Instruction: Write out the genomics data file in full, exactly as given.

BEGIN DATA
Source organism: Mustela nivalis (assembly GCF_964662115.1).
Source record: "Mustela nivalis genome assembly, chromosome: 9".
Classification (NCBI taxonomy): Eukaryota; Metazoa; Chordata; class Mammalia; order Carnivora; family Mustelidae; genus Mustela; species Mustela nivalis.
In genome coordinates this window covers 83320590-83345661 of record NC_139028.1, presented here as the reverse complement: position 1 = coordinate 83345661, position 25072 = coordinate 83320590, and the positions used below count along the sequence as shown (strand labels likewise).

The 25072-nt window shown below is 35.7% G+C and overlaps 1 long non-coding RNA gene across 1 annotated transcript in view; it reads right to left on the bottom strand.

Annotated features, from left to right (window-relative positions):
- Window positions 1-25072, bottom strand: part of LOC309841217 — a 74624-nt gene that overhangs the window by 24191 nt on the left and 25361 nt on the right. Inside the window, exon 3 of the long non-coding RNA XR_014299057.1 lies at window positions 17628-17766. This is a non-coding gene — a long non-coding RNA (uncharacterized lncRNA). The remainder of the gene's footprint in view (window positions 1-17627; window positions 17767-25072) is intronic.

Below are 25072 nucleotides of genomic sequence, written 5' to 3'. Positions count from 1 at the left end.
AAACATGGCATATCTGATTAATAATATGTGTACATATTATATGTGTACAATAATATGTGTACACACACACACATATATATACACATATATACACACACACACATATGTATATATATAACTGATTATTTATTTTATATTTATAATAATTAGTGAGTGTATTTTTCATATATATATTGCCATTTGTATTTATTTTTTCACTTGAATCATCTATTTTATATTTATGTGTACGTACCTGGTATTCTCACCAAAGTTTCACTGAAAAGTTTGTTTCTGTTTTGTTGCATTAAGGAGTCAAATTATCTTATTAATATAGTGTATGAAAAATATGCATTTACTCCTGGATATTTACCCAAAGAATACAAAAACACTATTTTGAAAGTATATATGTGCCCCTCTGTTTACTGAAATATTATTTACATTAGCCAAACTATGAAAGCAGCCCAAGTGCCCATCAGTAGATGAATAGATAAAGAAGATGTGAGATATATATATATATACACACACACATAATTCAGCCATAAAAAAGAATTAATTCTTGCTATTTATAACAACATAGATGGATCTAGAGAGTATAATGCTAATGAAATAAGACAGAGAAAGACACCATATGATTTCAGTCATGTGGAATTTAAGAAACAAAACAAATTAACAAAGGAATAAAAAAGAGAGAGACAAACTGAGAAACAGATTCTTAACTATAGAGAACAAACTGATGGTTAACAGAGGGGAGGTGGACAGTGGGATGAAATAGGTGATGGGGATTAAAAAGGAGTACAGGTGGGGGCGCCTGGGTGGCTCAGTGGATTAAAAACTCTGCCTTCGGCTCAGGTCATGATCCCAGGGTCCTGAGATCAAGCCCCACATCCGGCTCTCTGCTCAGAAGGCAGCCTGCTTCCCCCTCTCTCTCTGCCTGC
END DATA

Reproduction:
Source organism: Mustela nivalis (assembly GCF_964662115.1).
Source record: "Mustela nivalis genome assembly, chromosome: 9".
Classification (NCBI taxonomy): Eukaryota; Metazoa; Chordata; class Mammalia; order Carnivora; family Mustelidae; genus Mustela; species Mustela nivalis.
In genome coordinates this window covers 83320590-83345661 of record NC_139028.1, presented here as the reverse complement: position 1 = coordinate 83345661, position 25072 = coordinate 83320590, and the positions used below count along the sequence as shown (strand labels likewise).

The 25072-nt window shown below is 35.7% G+C and overlaps 1 long non-coding RNA gene across 1 annotated transcript in view; it reads right to left on the bottom strand.

Annotated features, from left to right (window-relative positions):
- Window positions 1-25072, bottom strand: part of LOC309841217 — a 74624-nt gene that overhangs the window by 24191 nt on the left and 25361 nt on the right. Inside the window, exon 3 of the long non-coding RNA XR_014299057.1 lies at window positions 17628-17766. This is a non-coding gene — a long non-coding RNA (uncharacterized lncRNA). The remainder of the gene's footprint in view (window positions 1-17627; window positions 17767-25072) is intronic.

Below are 25072 nucleotides of genomic sequence, written 5' to 3'. Positions count from 1 at the left end.
AAACATGGCATATCTGATTAATAATATGTGTACATATTATATGTGTACAATAATATGTGTACACACACACACATATATATACACATATATACACACACACACATATGTATATATATAACTGATTATTTATTTTATATTTATAATAATTAGTGAGTGTATTTTTCATATATATATTGCCATTTGTATTTATTTTTTCACTTGAATCATCTATTTTATATTTATGTGTACGTACCTGGTATTCTCACCAAAGTTTCACTGAAAAGTTTGTTTCTGTTTTGTTGCATTAAGGAGTCAAATTATCTTATTAATATAGTGTATGAAAAATATGCATTTACTCCTGGATATTTACCCAAAGAATACAAAAACACTATTTTGAAAGTATATATGTGCCCCTCTGTTTACTGAAATATTATTTACATTAGCCAAACTATGAAAGCAGCCCAAGTGCCCATCAGTAGATGAATAGATAAAGAAGATGTGAGATATATATATATATACACACACACATAATTCAGCCATAAAAAAGAATTAATTCTTGCTATTTATAACAACATAGATGGATCTAGAGAGTATAATGCTAATGAAATAAGACAGAGAAAGACACCATATGATTTCAGTCATGTGGAATTTAAGAAACAAAACAAATTAACAAAGGAATAAAAAAGAGAGAGACAAACTGAGAAACAGATTCTTAACTATAGAGAACAAACTGATGGTTAACAGAGGGGAGGTGGACAGTGGGATGAAATAGGTGATGGGGATTAAAAAGGAGTACAGGTGGGGGCGCCTGGGTGGCTCAGTGGATTAAAAACTCTGCCTTCGGCTCAGGTCATGATCCCAGGGTCCTGAGATCAAGCCCCACATCCGGCTCTCTGCTCAGAAGGCAGCCTGCTTCCCCCTCTCTCTCTGCCTGC